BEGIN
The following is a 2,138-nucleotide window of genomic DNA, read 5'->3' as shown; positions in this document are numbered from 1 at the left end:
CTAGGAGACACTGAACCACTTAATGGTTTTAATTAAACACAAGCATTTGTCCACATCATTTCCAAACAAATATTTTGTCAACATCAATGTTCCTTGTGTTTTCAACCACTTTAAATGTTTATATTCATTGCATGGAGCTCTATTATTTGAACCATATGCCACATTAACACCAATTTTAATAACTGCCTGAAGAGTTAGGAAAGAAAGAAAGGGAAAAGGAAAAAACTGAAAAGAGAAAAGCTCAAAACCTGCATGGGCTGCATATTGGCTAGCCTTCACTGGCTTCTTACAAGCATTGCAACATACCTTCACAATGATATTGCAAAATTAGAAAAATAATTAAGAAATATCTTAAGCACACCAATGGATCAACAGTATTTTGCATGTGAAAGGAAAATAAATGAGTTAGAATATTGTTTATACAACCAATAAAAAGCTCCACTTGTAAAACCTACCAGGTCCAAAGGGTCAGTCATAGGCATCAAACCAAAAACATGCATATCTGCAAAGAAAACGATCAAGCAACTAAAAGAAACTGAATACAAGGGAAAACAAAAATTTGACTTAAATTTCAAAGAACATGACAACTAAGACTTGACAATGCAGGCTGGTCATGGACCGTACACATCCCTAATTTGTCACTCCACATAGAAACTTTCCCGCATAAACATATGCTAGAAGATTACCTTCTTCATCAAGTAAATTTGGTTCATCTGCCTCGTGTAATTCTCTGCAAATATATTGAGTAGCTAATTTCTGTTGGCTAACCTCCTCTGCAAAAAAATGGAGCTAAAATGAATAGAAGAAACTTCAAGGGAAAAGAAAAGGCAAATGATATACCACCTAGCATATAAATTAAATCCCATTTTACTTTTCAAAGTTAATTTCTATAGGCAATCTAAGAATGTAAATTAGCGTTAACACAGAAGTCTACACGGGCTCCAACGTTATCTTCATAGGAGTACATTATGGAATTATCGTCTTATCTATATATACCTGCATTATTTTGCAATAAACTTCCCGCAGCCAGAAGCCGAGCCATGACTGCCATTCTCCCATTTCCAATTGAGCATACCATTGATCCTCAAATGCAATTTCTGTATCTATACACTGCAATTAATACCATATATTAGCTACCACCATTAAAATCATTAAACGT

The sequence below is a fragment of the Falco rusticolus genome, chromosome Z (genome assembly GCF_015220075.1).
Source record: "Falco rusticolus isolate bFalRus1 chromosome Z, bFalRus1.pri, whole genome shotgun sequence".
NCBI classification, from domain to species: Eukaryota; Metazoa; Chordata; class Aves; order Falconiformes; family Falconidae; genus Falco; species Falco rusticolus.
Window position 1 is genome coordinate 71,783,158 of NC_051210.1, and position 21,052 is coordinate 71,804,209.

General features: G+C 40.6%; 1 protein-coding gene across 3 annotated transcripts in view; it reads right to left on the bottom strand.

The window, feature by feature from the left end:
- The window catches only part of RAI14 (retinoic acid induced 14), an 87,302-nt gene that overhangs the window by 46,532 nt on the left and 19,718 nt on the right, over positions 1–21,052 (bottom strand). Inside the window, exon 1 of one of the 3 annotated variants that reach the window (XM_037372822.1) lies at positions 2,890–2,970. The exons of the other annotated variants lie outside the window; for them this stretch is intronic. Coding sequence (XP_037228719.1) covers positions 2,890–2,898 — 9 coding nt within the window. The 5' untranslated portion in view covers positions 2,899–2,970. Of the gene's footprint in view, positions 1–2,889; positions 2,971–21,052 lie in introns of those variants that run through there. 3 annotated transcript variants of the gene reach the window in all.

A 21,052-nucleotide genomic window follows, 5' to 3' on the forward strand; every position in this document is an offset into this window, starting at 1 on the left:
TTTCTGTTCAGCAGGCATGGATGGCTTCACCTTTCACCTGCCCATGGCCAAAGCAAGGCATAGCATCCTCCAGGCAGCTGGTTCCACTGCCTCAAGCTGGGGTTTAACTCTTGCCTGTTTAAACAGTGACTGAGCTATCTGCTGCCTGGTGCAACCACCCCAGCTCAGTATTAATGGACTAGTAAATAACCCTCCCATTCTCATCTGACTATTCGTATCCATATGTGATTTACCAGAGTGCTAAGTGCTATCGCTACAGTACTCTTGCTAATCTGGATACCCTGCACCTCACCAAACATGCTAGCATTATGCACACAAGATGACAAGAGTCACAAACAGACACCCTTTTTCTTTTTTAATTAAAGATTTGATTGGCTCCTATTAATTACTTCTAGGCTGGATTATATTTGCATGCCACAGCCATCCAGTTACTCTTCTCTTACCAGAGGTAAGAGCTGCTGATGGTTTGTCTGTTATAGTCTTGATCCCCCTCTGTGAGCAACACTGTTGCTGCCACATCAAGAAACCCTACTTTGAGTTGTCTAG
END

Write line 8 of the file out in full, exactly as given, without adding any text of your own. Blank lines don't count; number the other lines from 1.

The window, feature by feature from the left end: